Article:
It is important for construction professionals to understand the differing roles and functions of building codes, product evaluation reports and industry standards.

Building Codes

Building codes establish minimum requirements to safeguard life or limb, health, property and public welfare by regulating and controlling the design, construction, quality of materials, use and occupancy and locations of all buildings and structures. To this end, many pages of our modern building code manuals are focused upon prescriptive instructions regarding the critical issues of fire resistance, structural strength and stability and means of egress for occupants.
These same codes typically address the somewhat less critical issues of waterproofing / weatherproofing the building envelope by using performance language that simply establishes the general ‘intent’ of the codes.

Note that a small amount of water intrusion (or even a small area of resulting mold growth) typically does not constitute the same level of crisis as that created by a fire or earthquake. Further, it is important to note that short-term leakage within a roof or wall assembly does not, in itself, necessarily represent a code violation, despite the loud proclamations of some building experts. The key question that must be asked in this situation is whether or not this minor leak can potentially accumulate in a manner that will result in harm to building occupants or in diminished building integrity and service.

Industry Standards
An industry standard is a written document, not simply the unwritten customary practices of some portion of the industry. In other words, just because everyone within a particular trade or profession reportedly does (or does not) carry out a particular activity; this customary action (or lack thereof) is not necessarily evidence of an industry standard. For example, poor quality construction cannot be defended by arguing that this level of workmanship is customary within a specific market or region.

An industry standard also is a consensus document that has been reviewed and accepted by representative leaders of the industry. In other words, an industry standard does not date to a single author’s initial writing(s) about a particular subject or issues even if these new perspectives lead to an exchange of views within the industry that result in formalization of a new consensus standard.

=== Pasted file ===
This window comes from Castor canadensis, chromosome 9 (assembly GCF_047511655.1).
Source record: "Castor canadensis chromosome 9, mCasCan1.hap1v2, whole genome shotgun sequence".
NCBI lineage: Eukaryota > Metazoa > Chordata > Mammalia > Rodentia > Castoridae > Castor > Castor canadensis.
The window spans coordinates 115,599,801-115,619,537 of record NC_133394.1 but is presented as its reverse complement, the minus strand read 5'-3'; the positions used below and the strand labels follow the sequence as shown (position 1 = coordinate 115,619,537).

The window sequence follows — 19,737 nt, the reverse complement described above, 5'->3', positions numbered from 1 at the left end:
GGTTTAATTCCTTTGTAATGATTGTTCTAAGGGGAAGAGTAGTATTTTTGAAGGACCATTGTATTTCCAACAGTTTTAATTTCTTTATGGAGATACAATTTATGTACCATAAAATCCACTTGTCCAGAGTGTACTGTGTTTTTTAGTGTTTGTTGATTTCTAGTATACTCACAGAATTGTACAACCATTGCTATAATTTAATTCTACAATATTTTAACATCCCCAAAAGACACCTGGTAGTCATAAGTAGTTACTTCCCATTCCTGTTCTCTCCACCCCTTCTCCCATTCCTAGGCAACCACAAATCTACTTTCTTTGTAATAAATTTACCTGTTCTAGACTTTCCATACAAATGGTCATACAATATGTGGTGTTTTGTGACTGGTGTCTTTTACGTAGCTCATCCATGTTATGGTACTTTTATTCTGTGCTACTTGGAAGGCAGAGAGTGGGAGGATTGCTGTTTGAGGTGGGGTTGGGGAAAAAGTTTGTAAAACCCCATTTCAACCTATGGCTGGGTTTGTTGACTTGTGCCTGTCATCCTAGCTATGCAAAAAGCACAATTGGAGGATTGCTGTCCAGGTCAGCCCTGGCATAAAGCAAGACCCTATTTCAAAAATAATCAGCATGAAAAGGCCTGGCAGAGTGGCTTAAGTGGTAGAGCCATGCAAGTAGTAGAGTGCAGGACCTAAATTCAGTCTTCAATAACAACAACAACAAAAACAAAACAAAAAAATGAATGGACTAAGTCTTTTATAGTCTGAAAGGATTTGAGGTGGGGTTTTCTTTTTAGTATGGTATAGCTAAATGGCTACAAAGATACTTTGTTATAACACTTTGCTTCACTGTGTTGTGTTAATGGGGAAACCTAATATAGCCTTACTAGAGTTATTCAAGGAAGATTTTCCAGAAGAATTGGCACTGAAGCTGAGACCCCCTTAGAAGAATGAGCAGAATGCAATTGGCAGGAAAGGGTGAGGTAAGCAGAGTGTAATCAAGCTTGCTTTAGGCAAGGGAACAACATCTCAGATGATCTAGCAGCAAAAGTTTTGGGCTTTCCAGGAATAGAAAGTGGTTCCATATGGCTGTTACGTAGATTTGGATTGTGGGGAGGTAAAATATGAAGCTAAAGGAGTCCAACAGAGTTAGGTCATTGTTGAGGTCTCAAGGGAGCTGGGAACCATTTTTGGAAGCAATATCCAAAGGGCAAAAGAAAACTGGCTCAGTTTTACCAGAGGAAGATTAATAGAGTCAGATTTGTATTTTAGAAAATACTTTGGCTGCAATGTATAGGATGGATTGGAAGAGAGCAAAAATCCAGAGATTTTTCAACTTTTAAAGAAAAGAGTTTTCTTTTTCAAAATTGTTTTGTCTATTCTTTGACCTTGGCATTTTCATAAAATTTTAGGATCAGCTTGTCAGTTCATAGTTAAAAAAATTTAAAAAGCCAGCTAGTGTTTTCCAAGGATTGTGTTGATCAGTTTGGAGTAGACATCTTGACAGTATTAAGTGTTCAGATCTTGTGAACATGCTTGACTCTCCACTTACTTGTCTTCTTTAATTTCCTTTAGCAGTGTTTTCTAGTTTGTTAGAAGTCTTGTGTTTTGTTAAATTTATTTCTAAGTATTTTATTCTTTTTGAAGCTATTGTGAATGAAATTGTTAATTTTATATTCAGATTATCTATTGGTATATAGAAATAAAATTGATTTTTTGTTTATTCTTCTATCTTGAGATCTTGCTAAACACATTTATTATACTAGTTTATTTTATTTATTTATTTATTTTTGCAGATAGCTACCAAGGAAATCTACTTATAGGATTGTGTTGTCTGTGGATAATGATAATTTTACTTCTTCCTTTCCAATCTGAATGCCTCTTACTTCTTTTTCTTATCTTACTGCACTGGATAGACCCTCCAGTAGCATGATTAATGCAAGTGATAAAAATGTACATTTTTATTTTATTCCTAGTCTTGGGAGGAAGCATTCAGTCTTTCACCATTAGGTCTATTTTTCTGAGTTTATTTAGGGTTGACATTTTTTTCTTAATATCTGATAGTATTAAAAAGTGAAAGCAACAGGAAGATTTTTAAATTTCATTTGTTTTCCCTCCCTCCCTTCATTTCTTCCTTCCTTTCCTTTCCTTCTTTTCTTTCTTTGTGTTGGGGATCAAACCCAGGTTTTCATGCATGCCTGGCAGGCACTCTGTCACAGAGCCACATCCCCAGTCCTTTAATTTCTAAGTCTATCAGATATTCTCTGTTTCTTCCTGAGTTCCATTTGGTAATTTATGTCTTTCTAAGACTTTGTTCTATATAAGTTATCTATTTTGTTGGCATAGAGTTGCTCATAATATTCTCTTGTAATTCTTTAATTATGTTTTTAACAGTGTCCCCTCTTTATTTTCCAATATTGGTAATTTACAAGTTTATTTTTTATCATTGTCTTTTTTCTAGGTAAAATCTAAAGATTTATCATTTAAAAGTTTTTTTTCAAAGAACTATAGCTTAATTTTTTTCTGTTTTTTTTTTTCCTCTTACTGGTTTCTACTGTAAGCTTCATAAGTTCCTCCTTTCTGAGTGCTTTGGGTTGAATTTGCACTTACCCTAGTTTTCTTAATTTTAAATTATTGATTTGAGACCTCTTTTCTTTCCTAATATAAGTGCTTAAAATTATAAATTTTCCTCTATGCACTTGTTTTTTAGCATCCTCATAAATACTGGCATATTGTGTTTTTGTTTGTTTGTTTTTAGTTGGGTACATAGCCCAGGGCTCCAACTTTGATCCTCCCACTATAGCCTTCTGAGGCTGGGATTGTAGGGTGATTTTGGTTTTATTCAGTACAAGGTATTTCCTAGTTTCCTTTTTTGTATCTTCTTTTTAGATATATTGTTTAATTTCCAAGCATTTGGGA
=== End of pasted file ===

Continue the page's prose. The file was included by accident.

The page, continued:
Industry standards serve both to supplement the typically minimalist instructions of the model building codes and to provide specific regional or national guidance for how best to implement the intent of the codes. The building codes allow the local building official to approve the use of ‘alternate’ materials, designs and methods for construction that are not prescriptively addressed with the building codes but instead have been demonstrated through independent testing to provide a level of performance that meets or exceeds minimum code requirements. An example is vinyl siding, which once was an approved alternate cladding product, but now is included within our building codes.

Evaluation Reports
To aid the local building official’s review process, building code organizations, past and present, have created independent, subsidiary testing firms that provide a comprehensive product evaluation service for many alternate materials and systems. Products that pass such testing are issued evaluation reports that, although not an approval per se, indicate to building officials that these items can be permitted with full confidence that they will provide service that is equivalent to the traditional products and systems that are addressed within the building codes.
In short, product evaluation reports are simply a means for extending the scope of our building codes.

In contrast, building envelope industry standards go beyond the prescriptive requirements of the building codes and the supplemental product evaluation reports to provide specific regional or national guidance for how best to implement the intent of the codes that our structures provide satisfactory long-term weather-resistive service.

November 2006
Issue One, Volume One

This article by Colin Murphy and Lonnie Haughton.

Colin Murphy
Murphy is a founder and managing partner of Trinity | ERD.

Lonnie Haughton
Haughton is a construction codes and standards consultant with Richard Avelar & Associates.



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"Pushing the Envelope: A Monthly Journal of Issues Concerning Building Design, Science, and Litigation" is a monthly publication of Trinity | ERD. This newsletter is intended as a thoughtful look into the issues of building construction.

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